thu 19/07/2018

poetry

DVD: Al Berto

There are plenty of reasons to be apprehensive about biopics of poets. The activity of writing is most often, after all, anything but cinematic, unless its moments of creativity are forced, while the “myth” of the poet all too easily becomes...

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The Last Poets, Brighton Festival review - black power sets the night alight

The venom with which Abiodun Oyewole spits “America is a terrorist”, the key repeated line to “Rain of Terror”, has startling power. The piece is an unashamed diatribe against his nation. Beside him his partner Umar Bin Hassan rhythmically hisses...

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Lemn Sissay, Brighton Festival review - a mesmerising sermon of performance poetry

I first heard – or rather saw on paper – the work of Lemn Sissay in an English literature lecture hall in the late '90s. As a fresh faced first year uni student, coming firmly from the school of Pablo Neruda, it was quite a departure from my norm.It...

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IOU Rear View, Brighton Festival review - imaginative odyssey around town

Yorkshire theatre company IOU have a tool in their armoury that most of their peers do not. It’s an open-topped bus with tiered seating, as pictured above, built in Halifax and the only one of its type, replete with headphone sets for every seat. It...

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Lisa Halliday: Asymmetry review - unconventional and brilliant

Lisa Halliday’s striking debut novel consists of three parts. The first follows the blooming relationship between Alice and Ezra (respectively an Assistant Editor and a Pulitzer Prize-winning writer) in New York; the middle section comprises a...

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CD: Young Echo - Young Echo

Young Echo is a sprawling Bristolian collective, comprised of individual musicians Jabu, Vessel, Kahn, Neek, Ishan Sound, Ossia, Manonmars, Bogues, Rider Shafique, chester giles [sic] and Jasmine, who combine and re-combine in various permutations...

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CD: Baxter Dury - Prince of Tears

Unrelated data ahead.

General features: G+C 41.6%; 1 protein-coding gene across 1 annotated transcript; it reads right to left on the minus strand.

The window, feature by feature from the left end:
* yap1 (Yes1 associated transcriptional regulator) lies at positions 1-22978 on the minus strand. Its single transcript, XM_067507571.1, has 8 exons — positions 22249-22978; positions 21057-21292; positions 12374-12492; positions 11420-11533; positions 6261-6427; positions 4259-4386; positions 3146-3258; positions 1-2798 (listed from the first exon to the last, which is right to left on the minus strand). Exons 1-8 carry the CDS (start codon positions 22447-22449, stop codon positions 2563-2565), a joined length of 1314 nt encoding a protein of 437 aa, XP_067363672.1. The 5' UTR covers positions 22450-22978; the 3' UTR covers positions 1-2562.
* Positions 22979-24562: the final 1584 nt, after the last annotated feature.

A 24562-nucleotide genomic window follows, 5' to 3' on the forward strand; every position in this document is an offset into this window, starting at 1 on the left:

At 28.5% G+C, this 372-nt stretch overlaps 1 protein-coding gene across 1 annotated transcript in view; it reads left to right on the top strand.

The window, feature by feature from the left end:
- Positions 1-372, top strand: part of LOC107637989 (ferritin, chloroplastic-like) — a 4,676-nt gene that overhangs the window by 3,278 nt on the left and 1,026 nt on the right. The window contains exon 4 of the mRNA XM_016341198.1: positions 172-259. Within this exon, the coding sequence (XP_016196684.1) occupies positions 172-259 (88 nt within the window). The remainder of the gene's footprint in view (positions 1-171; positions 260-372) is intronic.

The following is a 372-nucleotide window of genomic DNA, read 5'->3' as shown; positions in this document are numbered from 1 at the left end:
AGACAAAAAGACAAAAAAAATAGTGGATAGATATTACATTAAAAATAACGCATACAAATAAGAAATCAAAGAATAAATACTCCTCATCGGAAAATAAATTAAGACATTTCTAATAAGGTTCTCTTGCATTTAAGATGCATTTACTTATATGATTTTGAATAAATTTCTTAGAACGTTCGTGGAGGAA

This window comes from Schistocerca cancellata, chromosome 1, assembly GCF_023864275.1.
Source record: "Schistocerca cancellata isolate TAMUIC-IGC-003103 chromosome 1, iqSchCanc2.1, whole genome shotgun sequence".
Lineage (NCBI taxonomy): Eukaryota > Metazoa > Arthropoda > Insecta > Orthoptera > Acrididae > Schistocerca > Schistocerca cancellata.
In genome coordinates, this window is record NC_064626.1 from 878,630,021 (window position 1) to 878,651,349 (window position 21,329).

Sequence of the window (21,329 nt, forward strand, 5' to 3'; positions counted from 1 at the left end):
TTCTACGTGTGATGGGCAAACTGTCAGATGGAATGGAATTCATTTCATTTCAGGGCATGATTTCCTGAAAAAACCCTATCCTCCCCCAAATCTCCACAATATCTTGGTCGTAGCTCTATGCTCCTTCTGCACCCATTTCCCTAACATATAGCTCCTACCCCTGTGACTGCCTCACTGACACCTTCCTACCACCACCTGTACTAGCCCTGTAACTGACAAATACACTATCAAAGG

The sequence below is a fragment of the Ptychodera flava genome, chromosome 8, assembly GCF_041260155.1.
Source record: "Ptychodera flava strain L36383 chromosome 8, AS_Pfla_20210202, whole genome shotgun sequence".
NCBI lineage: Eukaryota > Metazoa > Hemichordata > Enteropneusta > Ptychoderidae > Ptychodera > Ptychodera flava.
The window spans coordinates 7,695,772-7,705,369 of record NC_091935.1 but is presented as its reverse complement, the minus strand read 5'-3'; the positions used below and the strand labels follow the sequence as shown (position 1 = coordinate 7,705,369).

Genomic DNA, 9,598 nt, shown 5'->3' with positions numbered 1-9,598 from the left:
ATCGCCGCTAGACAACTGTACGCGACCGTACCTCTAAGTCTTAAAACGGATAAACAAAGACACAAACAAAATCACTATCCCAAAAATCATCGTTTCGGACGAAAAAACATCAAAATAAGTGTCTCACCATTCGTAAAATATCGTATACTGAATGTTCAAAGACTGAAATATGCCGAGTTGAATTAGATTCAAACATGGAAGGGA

As son of the famous Blockheads frontman, Baxter Dury has always had big (new) boots to fill. Over the last 15 years though, he’s become distinguishable in his own right for his Chiswick accent and roughened-up pastoral music. Both are just as...

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Victory Condition, Royal Court review - Ballardian vision of the contemporary

What does it mean to feel contemporary? Feel. Contemporary. According to theatre-maker Chris Thorpe, whose new play Victory Condition has just opened at the Royal Court in tandem with Guillermo Calderón’s B, being contemporary is a really disturbing...

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Sand in the Sandwiches, Theatre Royal, Haymarket review - delightful but sanitised

Bard of Metroland and scourge of Slough, John Betjeman is, alongside Philip Larkin on parenthood, still one of the 20th century’s most-quoted poets. Hugh Whitemore’s play, part highlights reading and part biographical drama, offers a hugely charming...

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A Quiet Passion, review - 'Cynthia Nixon is an indrawn Emily Dickinson'

Is there something about the recessive life of Emily Dickinson that defies dramatisation? I'm beginning to think so after A Quiet Passion. The Terence Davies film may attempt a more authentic take on the unrelievedly bleak, and also great, 19th-...

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Neruda, review - 'poetry and politics'

Chilean director Pablo Larrain has described Neruda as a “false biopic”, and it’s a film that surprises on many levels in its presentation of Pablo Neruda, the great poet who is his country’s best-known cultural figure. It captivates for the scope...

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10 Questions for Poet Tommy Sissons

Tommy Sissons is a 21-year-old poet, originally from Brighton, now based in London. He has won a number of poetry slam championships, and has performed across the UK at venues ranging from the Boomtown Festival to the Royal Albert Hall. His debut...

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